Nursing home practices that include giving mind-altering drugs to residents without family representatives to give consent is unconstitutional, an Alameda County Superior Court has ruled.
Since 1992, California nursing homes have used a state law to justify making routine medical decisions for residents who lack mental capacity and do not have family members or other decision-makers.
This has allowed facilities to tie residents to their beds or force them to take antipsychotic drugs that are simply a chemical form of restraint, according to the California Advocates for Nursing Home Reform (CANHR).
On Wednesday, an Alameda judge ruled the state law is unconstitutional because it fails to provide residents with any notice that they may be found “incapacitated” or that medical decisions can be made without their say.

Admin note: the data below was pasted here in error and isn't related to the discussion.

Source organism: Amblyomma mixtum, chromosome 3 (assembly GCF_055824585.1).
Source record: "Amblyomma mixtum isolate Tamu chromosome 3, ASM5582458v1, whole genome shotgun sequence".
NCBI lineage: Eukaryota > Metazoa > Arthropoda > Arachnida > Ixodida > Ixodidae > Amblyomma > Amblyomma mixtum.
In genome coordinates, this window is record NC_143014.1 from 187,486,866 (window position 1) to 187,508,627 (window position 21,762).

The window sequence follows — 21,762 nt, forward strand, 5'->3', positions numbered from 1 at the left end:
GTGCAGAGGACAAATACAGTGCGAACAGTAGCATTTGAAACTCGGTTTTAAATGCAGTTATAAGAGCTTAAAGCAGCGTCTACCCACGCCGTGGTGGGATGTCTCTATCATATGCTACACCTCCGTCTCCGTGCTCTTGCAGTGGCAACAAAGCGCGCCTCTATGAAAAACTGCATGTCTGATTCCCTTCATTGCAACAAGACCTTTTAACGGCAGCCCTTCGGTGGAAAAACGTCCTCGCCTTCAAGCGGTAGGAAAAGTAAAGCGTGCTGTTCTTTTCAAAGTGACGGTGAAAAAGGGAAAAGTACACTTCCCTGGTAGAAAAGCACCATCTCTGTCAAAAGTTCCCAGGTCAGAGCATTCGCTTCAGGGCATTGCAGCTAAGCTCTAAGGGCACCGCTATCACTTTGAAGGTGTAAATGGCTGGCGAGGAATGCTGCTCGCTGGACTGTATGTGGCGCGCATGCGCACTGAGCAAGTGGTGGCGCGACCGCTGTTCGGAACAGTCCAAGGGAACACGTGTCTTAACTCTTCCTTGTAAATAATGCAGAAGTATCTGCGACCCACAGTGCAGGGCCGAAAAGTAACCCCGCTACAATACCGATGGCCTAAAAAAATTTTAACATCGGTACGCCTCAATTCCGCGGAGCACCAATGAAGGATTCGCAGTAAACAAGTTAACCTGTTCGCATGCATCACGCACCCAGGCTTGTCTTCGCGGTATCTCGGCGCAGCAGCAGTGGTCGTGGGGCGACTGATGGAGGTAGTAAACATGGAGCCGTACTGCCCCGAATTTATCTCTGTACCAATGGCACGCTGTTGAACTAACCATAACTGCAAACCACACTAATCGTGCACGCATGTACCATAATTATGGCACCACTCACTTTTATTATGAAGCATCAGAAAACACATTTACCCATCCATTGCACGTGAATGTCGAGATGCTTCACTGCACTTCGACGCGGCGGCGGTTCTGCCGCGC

The court held the law violates due process projections.
“The court fails to see how a patient is afforded due process if it is not required that a patient be provided with notice that these determinations have been made as well as advised of the patient’s right to seek court review,” the judge wrote.
The ruling cited as an example a woman named Gloria, who wanted to attend a picnic with a friend and her sister but on the day of the event she was told her doctor found her incompetent and she did not have permission to leave the facility. Gloria described how the nurses threatened to call police if she tried to leave.
Her doctor found her incompetent, but her social worker did not and Gloria said she knew she was not incompetent.
Thus, the judge said, Gloria did not learn she was found incompetent by her doctor until she tried to leave the facility. If she had been given notice, she could have challenged it, avoided feeling like a prisoner, being forced to take drugs and losing control of her finances.
Case: CANHR v. Chapman, No. RG13700100